THE PAST YEAR has been challenging for so many and for so many reasons. As we gain optimism about a return to normality, let’s assess the pandemic’s impact on CRM investments and the implications for the future. Some of the insights gained in 2020 were eye-opening, especially as they relate to the approach many organizations still have 20 years on from when skepticism about CRM ruled the day. Like the adage goes, you can’t know where you’re going if you don’t know where you’ve been.

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CRM HELPED COMPANIES GO VIRTUAL DURING COVID

Last year the world went virtual overnight. Organizations couldn’t be proactive and had to react and adjust with their CRM investments already in place. As Jason Delles, chief growth officer of Eide Bally, explains, “We had just turned on Salesforce for the whole firm in 2019. If we had not taken the time and effort to get our approach right, the successes we achieved during COVID-19 would not have even been possible.” Of course, the firm had no idea what was to come, but as he puts it, “CRM is now our single version of the truth. We are able to manage our sales goals, but more importantly, we now have an effective way of communicating with our customers.”

According to Delles, the firm can now effectively deploy best practices, setting up portals for customers and organizing and supplementing data in order to be more focused in targeting the right people at the right time with the right content and services. As Delles put it, “We don’t want to shout at the world. We want to be very targeted in how we communicate with people.”

That concept is at the core of the challenges most firms face. Everyone in business has significantly increased their digital spend for marketing, but it all comes down to having the right data to advance your sales objectives in a predictable way. CRM provides that benefit.

THE PANDEMIC MEANT LESS TRAVEL BUT BETTER CRM COORDINATION

The pandemic’s other unintended consequence when it comes to CRM is the platform’s ability to better connect our internal networks of people that need to coordinate and collaborate effectively. Having everyone virtual was a challenge, but it also provided a unique opportunity: The people doing the selling were not traveling and thus more highly accessible. Many firms took advantage to get buy-in and active participation with CRM initiatives.

For instance KPMG has increased CRM investments amid the current challenging environment, says Liam Walsh, KPMG’s partner in charge of front-office transformation. “Modernizing our approach to CRM allows KPMG to organize data in a way that delivers better insights on our clients and then makes those insights actionable to our people.” KPMG’s incredible amount of data has been organized to mirror KPMG’s approach to business, Walsh says. “Our culture is based on client-centricity, and when we have the right insights into their needs, we can make more informed decisions as a team on how best to deliver value for our clients.”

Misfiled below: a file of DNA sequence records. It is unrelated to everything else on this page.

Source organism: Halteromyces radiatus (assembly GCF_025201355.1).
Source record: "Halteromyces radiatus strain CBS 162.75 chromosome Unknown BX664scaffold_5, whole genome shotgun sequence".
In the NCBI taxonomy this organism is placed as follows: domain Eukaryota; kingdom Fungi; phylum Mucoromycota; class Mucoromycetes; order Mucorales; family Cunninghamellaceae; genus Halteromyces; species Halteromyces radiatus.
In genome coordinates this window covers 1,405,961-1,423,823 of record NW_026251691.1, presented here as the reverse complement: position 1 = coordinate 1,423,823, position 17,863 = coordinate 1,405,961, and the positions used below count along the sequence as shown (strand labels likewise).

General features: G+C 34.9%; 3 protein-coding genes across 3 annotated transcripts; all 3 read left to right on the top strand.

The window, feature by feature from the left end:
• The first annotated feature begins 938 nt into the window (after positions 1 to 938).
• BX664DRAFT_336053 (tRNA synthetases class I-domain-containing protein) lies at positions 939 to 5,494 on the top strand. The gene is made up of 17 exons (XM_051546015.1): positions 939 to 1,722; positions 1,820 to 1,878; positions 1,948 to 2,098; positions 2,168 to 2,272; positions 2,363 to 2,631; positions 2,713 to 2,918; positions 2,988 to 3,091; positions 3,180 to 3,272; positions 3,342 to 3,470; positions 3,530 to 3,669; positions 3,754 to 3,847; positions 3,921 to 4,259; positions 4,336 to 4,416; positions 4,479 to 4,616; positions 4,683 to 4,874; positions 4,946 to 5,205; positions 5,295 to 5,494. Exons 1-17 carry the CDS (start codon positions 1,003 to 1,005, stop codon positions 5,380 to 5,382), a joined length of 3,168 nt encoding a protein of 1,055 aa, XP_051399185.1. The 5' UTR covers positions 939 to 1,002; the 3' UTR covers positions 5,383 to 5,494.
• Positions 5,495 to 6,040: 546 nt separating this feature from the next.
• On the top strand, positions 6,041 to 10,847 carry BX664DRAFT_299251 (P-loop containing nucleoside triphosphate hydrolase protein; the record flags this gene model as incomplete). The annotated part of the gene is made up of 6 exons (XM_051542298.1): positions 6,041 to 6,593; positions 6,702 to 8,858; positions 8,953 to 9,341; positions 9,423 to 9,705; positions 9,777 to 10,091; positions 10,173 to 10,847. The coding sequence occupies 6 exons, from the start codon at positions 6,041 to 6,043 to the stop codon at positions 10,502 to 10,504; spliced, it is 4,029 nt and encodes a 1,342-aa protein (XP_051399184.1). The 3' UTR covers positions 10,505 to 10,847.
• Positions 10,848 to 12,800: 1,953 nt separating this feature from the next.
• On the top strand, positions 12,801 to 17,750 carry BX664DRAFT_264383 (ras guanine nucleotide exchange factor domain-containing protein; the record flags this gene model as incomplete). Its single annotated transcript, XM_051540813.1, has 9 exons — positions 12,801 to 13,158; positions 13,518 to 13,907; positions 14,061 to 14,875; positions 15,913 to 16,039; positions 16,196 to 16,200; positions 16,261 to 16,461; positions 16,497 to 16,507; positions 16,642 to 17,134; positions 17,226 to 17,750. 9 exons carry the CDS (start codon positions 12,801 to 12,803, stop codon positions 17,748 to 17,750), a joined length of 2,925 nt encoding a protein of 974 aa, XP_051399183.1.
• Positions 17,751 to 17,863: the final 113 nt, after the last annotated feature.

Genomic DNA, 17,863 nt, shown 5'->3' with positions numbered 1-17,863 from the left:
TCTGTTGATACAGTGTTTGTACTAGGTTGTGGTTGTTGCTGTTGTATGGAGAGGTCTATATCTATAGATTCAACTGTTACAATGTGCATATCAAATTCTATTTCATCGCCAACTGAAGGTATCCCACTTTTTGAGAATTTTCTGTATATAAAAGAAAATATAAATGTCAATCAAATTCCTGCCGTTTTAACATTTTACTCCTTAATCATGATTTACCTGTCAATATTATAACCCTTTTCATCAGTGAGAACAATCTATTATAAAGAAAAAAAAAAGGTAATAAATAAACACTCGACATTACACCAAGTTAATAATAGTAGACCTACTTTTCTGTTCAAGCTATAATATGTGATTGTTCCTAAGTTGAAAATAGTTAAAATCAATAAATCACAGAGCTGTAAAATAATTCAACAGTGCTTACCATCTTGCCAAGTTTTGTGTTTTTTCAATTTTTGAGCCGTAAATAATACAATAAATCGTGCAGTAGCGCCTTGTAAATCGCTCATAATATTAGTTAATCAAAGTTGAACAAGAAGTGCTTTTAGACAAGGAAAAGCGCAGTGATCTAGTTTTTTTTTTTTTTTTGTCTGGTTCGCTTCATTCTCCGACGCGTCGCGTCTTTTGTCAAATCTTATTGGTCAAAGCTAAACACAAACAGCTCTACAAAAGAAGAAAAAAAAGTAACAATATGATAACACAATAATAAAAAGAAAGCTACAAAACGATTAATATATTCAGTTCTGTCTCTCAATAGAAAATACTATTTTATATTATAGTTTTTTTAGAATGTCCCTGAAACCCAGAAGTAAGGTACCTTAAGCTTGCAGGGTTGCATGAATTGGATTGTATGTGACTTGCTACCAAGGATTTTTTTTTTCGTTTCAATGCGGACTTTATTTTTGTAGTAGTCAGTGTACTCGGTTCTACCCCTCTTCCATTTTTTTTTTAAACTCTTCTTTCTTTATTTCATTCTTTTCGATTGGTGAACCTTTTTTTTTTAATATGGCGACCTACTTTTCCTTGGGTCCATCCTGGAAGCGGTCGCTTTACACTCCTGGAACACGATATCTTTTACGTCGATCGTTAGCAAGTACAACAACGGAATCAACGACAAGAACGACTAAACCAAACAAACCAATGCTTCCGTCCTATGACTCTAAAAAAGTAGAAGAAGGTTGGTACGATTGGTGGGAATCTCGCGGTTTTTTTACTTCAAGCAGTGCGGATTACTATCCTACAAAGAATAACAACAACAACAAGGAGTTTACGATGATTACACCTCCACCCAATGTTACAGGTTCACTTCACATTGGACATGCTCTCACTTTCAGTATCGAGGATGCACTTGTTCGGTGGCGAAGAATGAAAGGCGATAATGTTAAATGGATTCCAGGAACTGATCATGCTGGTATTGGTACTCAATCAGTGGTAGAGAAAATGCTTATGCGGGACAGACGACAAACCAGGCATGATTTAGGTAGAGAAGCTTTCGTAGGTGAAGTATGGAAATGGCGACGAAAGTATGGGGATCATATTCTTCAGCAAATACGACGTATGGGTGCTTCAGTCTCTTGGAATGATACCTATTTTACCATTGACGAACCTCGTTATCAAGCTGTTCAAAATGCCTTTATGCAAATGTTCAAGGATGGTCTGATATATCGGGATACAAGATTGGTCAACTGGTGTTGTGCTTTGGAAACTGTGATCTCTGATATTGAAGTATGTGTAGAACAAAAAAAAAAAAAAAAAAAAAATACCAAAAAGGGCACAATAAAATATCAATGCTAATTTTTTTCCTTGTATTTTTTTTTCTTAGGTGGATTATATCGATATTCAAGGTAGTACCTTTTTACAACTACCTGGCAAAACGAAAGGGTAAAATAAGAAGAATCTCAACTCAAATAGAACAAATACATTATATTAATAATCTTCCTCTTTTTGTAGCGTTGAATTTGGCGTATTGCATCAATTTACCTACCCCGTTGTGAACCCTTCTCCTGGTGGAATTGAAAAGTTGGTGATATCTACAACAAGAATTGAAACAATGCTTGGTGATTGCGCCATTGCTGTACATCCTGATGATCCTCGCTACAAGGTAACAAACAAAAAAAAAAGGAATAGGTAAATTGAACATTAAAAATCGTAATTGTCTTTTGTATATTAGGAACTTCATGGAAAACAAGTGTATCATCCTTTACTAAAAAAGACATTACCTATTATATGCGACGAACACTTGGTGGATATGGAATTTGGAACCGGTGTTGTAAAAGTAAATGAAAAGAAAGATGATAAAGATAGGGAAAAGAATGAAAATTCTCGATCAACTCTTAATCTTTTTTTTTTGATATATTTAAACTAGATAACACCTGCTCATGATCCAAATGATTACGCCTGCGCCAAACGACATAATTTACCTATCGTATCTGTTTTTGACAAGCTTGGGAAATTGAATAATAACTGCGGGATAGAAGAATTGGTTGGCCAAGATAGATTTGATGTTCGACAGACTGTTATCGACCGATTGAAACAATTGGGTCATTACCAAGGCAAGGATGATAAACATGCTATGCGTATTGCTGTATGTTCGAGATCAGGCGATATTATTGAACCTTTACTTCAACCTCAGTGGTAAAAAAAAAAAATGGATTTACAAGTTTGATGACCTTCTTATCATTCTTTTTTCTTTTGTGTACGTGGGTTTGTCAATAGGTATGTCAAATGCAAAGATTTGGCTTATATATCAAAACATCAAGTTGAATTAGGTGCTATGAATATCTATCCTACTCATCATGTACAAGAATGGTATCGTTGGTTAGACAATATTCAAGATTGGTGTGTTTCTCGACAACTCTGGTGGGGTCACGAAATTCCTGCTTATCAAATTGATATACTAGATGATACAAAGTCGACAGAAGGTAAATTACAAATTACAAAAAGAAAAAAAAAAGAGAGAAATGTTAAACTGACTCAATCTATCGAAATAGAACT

This idea of client focus goes back to some of CRM’s original challenges. The pre-pandemic world too often emphasized individual silos, unshared contacts, and priorities around pipeline and funnel management. Once people are back in the field and running from airports and taxis to meetings, the end game will look much different for the most successful firms. “The urgency of COVID and the prioritization on using data and digital tools to remain connected to our clients and prospects are seen as transformative to getting our people to think differently,” Walsh says.

Post-pandemic, firms will also push a data-first approach to CRM. Previously, the onus for data was on users; now, users are the beneficiaries of data automation and other tools that let them focus on servicing customers. “Our strategy is to be a data-driven organization so that we are not ‘chasing’ leads but solving the business issues of our clients,” Delles says. And Walsh concurs: “Our professionals are much more comfortable being proactive in bringing ideas to our clients when they have confidence in the data and insights we provide them.”

I have seen across many board rooms that leadership teams are now equating CRM with the voice of the customer. When CRM becomes a place to align your team with customer needs, then the rest of it falls into place. These challenging times have illuminated why adopting this mind-set will be so critical as we work our way back to the world we once knew.

Danny Estrada is director, enterprise solutions, at Introhive, and has spent more than 25 years helping organizations implement and adopt CRM platforms. Throughout his career, he has been an author and thought leader on adoption, as well as a speaker for many industry leaders like Salesforce and Microsoft. His experience includes leading a CRM consulting practice and serving as a management consultant across hundreds of CRM implementations. Estrada also holds an executive MBA from the W.P. Carey School of Business at Arizona State University.

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